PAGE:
It is March and it is time to plant some seeds for the coming summer here in Sweden. This year, I have planned to plant tomatoes, potatoes, and white garlic. I decided to pick them straight out of the refrigerator, to show my kids that there is no need to buy expensive seeds from a store.
There are a lot of different kinds of tomatoes and potatoes, which all vary in taste. I would say, the biggest benefit is that you already likely know that you like the taste of these that you picked from your refrigerator. In my experience, the bonus will be even better-tasting vegetables when you have grown them yourself. That is something for my kids who are 5 and 8 years old to experience this summer!
I think this is an excellent science experiment that will take time, at least a couple of months before harvest. It is important to start it in time, especially if you live as high up north as we do and the summer is really short.
This year, we decided to start with tomatoes, potatoes, white garlic, and chili. They are all very easy to plant indoors in pots. Some tomatoes tend to become quite tall when they grow, so it is good if they can grow in a greenhouse or even outdoors when it is warm enough (above 68℉/20℃).
If you keep the plants indoors, it will not generate many vegetables to harvest in the end. The insects need to do their magic with the plants! I am thinking I should keep some pots indoors just to state an example for my kids. I have not decided if I will yet, maybe next year. 😉
We put some soil in pots and put one vegetable in each pot and then covered it with soil. I think we have used seven potatoes, one tomato that I split in six cloves and one clove of white garlic. My kids were so fast, so I am not 100% sure which vegetable ended up were. *LOL* I just took the vegetables straight out from the refrigerator, so we did not buy separate seeds from the store. We had purchased the vegetables before we started this experiment of course.
I had some chili seeds left from last year, which might not work at all, but I wanted to give a try to plant them too.
After the vegetables were covered with soil in their pots, we watered them, put them on the window sill and covered them with a plastic film. The plastic film should keep the soil wet a bit longer until the seeds have started to grow. The seeds need water, light and room temperature to start to grow.
It only took a week when two of the pots with tomatoes had started to grow, see the image above! Now we are eagerly waiting for the rest to start grow.
My recommendation is that when the vegetables have started to grow they should be moved to bigger pots after a while, so they have enough space to grow in. They will also need nutritious soil to become strong which in return likely will generate a good harvest.
I think kids will learn that it takes time for both tomato and other seeds to grow and even more time before they can harvest. Kids also learn that they need to be patient before they see any results. Plants need to be taken care of. My kids love the responsibility I have given them to take care of their own plants. I hope they will keep their interest up until they can get the reward of eating tomatoes and potatoes they have grown themselves.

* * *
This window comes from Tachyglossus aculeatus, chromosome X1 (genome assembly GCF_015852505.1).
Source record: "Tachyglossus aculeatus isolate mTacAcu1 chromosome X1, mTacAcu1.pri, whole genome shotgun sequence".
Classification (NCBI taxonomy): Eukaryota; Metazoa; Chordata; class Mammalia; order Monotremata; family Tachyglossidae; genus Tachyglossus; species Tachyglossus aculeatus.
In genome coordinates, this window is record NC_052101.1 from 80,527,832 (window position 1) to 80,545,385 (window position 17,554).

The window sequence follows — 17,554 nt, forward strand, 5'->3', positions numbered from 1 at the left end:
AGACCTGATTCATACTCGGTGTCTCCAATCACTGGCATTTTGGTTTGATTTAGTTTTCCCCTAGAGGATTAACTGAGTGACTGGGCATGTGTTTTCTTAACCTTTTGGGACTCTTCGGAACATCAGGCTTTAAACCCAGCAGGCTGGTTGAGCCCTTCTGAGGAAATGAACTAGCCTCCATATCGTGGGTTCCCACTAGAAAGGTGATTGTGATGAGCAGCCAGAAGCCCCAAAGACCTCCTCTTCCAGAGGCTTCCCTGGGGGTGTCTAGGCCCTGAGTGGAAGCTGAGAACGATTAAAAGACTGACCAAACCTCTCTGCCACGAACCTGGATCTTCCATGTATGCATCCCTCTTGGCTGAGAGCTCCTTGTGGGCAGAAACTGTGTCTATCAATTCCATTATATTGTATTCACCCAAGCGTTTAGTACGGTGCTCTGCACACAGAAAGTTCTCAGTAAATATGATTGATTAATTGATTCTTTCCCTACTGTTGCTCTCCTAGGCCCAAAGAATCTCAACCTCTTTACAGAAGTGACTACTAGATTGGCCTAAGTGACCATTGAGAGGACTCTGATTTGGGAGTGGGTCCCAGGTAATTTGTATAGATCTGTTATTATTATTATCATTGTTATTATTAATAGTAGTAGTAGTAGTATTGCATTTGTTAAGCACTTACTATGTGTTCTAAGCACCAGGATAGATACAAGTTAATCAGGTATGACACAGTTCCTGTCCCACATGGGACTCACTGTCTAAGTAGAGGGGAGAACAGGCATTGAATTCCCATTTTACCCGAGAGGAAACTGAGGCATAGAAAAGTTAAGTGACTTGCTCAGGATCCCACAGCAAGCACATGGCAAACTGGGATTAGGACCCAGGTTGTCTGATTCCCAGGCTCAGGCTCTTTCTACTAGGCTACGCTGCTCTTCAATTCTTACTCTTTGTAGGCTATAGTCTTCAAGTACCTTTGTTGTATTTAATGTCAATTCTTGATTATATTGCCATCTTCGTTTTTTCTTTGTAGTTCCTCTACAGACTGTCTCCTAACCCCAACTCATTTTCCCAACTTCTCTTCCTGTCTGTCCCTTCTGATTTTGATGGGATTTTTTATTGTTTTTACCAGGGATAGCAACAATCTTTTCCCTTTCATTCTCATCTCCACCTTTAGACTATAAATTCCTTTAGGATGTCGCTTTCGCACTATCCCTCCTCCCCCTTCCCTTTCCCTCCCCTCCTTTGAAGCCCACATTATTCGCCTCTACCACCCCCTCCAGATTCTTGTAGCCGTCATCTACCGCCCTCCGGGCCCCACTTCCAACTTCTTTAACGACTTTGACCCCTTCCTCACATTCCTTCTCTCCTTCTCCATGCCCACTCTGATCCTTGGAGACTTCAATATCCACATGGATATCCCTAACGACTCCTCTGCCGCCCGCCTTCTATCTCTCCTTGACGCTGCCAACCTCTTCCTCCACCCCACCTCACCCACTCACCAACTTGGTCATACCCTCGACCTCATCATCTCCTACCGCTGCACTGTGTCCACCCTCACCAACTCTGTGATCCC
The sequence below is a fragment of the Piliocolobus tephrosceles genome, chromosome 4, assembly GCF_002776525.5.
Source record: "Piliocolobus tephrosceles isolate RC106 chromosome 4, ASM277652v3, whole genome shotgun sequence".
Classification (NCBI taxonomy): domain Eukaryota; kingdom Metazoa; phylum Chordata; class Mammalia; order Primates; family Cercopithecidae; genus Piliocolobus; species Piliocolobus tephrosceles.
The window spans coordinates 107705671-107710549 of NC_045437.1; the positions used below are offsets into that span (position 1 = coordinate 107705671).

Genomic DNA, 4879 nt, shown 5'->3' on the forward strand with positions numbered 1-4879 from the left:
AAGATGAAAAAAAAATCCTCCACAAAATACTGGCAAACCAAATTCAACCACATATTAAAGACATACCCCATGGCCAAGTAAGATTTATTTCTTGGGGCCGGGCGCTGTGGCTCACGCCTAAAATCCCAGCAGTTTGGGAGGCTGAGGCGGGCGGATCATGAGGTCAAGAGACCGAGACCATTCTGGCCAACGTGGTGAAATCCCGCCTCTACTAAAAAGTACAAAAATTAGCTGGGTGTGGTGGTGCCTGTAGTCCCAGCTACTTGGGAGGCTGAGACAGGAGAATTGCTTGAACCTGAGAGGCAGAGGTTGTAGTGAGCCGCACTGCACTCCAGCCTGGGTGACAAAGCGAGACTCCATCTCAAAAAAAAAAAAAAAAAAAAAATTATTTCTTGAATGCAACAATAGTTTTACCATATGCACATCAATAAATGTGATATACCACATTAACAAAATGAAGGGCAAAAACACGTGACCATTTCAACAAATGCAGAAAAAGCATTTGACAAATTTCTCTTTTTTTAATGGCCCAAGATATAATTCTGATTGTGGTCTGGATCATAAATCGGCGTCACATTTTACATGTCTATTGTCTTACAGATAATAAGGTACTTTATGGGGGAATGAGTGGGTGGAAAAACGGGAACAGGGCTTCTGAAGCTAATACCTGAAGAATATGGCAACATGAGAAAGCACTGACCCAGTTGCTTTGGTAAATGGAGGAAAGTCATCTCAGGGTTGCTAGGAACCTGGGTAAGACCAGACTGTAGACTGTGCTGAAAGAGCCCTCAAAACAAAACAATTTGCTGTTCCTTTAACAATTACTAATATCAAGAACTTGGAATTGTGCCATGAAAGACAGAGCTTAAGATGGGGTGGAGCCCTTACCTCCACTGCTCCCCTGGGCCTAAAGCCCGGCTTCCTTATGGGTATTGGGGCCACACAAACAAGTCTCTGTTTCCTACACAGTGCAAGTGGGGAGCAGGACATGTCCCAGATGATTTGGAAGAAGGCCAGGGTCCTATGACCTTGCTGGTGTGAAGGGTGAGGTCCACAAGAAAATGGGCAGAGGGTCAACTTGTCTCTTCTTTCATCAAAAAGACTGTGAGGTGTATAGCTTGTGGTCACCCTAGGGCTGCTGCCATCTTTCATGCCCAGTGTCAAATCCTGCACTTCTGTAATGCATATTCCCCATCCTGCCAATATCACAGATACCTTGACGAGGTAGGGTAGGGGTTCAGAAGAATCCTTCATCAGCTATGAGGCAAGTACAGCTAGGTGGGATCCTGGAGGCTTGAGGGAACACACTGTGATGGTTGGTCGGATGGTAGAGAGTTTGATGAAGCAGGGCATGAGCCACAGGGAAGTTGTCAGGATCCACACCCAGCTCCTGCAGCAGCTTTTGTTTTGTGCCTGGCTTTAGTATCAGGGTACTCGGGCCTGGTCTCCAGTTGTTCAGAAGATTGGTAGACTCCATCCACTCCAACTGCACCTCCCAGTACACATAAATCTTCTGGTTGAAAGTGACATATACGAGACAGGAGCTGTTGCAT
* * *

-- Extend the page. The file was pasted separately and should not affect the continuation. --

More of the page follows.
In my opinion, planting seeds is an excellent way for kids to learn about the growth process and how things work in nature.
You can also combine this experiment by reading books about it, which is one of the recommendations I share in my post “Why kids ask why“. I think it will help your kids to get an even better understanding of the process, and it will increase their vocabulary which is a great help in order to be able to find answers to their questions and to be able to describe them.
I have learned that the best time to plant the seeds indoors is now in March-April for us who live in Sweden. This year we still have snow on the outside in late March (at the time I write this post), so seeds would not grow outdoors for the time being. I guess if you live on the other side of the globe it is the total opposite.
The best time to plant seeds outdoors is in late April (depending on the temperature) or May-June for us who live in Sweden. If we plant seeds later than that here, the summer might be over before we get any vegetables to harvest. That would really be a shame, don’t you agree?
The things kids learn by growing their own vegetables is a good understanding of how things work in nature. There is no way to speed up the process, so kids need to be patient before they can see any results. Kids gain responsibility as they take care of their own plants.
Then we have the best part, the feeling when you can eat vegetables you have grown yourself. In my experience, I think these tend to taste a lot better than the vegetables we buy from stores.
Another benefit is that to grow your own vegetables also saves the family money since you will not need to buy these vegetables. Is it not amazing that from one single tomato and one single potato you can get X times more tomatoes and potatoes? And in addition, there is no long transport needed from the plant to your own plate.
What do you think about this experiment? I would love to hear your thoughts, just leave a comment below!